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COVID-19 in Maryland Health Care

Franchot Demands Answers on Dept. of Health’s Emergency Contracts

Comptroller Peter V.R. Franchot (right) isn’t seeing eye to eye with the administration of Gov. Lawrence J. Hogan Jr. (left) over some emergency health department contracts. File photo by Danielle E. Gaines.

A week after voting to defer action on three “emergency” contracts, Comptroller Peter V.R. Franchot (D) demanded that the state Department of Health provide information about them by the end of the week.

In a March 30 letter to Acting Secretary Dennis R. Schrader, Franchot sought background on the $14 million in contracts that he and Treasurer Nancy K. Kopp (D) refused to approve at last week’s Board of Public Works meeting.

The two Democrats serve alongside Gov. Lawrence J. Hogan Jr. (R) on the panel.

The pair cited unanswered questions about the scope of work involved in the contracts.

The largest of the three items the board voted to defer was an $11.9 million contract with Ernst & Young to “assist in supporting, assessing, enhancing, and executing Maryland’s COVID-19 Vaccination Plan.”

The panel also sidestepped a $330,000 contract with Berkeley Research Group for a consultant to the COVID-19 Surge Planning Team and a $723,480 contract with KPMG for “resource planning, data analysis, consulting, and project management services with expanded tasks.”

Lt. Gov. Boyd K. Rutherford (R), subbing for Hogan at last week’s meeting, voted against the motion to defer.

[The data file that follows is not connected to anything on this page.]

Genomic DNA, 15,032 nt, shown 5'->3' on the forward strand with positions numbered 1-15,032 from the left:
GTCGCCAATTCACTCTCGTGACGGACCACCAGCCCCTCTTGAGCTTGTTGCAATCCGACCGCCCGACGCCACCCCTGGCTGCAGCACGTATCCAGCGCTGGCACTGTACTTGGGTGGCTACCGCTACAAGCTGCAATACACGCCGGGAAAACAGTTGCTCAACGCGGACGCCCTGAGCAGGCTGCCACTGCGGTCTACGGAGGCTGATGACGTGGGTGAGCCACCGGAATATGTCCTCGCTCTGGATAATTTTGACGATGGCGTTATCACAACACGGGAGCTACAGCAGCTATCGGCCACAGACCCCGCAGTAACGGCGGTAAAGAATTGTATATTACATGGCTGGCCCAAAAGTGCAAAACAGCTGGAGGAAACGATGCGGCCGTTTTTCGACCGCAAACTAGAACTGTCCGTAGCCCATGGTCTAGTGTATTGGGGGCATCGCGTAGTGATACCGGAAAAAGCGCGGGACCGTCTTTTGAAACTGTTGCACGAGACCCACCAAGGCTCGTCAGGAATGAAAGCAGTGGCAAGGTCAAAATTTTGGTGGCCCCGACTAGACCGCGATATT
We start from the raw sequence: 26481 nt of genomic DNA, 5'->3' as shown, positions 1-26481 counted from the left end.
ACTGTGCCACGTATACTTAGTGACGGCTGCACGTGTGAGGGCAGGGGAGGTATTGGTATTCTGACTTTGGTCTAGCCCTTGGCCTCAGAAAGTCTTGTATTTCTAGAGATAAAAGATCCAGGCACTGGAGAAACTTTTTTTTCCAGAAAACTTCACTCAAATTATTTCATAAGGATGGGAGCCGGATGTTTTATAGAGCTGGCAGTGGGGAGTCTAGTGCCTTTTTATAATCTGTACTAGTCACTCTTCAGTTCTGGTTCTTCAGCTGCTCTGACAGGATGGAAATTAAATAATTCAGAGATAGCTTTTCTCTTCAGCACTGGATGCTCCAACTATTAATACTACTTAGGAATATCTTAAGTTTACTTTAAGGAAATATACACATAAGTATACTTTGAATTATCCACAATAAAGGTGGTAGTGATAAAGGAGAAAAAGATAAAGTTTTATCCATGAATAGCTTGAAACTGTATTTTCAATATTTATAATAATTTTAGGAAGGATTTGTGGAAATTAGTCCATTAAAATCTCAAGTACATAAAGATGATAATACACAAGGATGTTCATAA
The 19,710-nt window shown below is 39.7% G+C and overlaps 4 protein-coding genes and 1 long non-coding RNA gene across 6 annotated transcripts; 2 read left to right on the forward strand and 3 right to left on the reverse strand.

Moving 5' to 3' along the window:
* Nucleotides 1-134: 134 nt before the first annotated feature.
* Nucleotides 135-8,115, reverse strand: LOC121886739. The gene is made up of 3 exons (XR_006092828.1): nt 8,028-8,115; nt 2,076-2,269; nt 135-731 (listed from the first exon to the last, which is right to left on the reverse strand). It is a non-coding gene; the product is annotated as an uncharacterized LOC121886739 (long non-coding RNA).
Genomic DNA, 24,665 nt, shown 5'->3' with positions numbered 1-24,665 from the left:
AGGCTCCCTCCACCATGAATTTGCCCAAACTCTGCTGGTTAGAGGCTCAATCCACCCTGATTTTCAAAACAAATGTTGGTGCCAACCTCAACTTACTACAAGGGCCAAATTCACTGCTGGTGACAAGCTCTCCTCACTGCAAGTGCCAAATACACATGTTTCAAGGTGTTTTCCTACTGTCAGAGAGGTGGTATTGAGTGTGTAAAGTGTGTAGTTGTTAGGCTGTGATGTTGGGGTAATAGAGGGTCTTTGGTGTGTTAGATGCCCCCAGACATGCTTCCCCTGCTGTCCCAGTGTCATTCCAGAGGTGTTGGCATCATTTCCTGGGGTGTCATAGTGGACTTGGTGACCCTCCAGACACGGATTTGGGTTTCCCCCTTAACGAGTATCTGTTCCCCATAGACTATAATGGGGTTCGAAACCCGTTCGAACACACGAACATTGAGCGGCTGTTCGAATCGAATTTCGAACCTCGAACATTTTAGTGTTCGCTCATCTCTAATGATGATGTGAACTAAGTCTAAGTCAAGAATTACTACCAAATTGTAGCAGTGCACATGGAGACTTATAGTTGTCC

The board is scheduled to meet again on April 7, but Franchot said his office has been notified that the Department of Health does not intend to seek approval for the three contracts at that session.

“Since no reason was given for this delay, I urge the Department to bring back these three emergency contracts and be ready to answer any and all questions from Board members,” Franchot wrote.

The disputed contracts were three of many the agency has entered into using emergency procurement rules made available due to the COVID-19 pandemic.

In addition to seeking more information about them, Franchot asked Schrader to describe “what, if any, logistical and operational plans” the agency formulated in preparation for the arrival of vaccines late last year.

He also asked the acting secretary to explain why nine of the 11 emergency contracts on last week’s BPW agenda arrived outside the 45-day window for notifying BPW of their existence.

Schrader did not attend the March 24 meeting at which the items were deferred. Deputy Secretary Webster Ye defended the contracts in his absence.

The comptroller, a candidate for governor in 2022, requested that Schrader participate on April 7, “as is customary for other cabinet secretaries when presenting contracts for Board approval.”

A Health Department spokesman said on Wednesday that the agency is preparing a response to the comptroller’s letter.

Editor’s note: This story has been updated to add that a spokesman for the state health department said that agency is preparing a response to the state comptroller’s letter.

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Franchot Demands Answers on Dept. of Health’s Emergency Contracts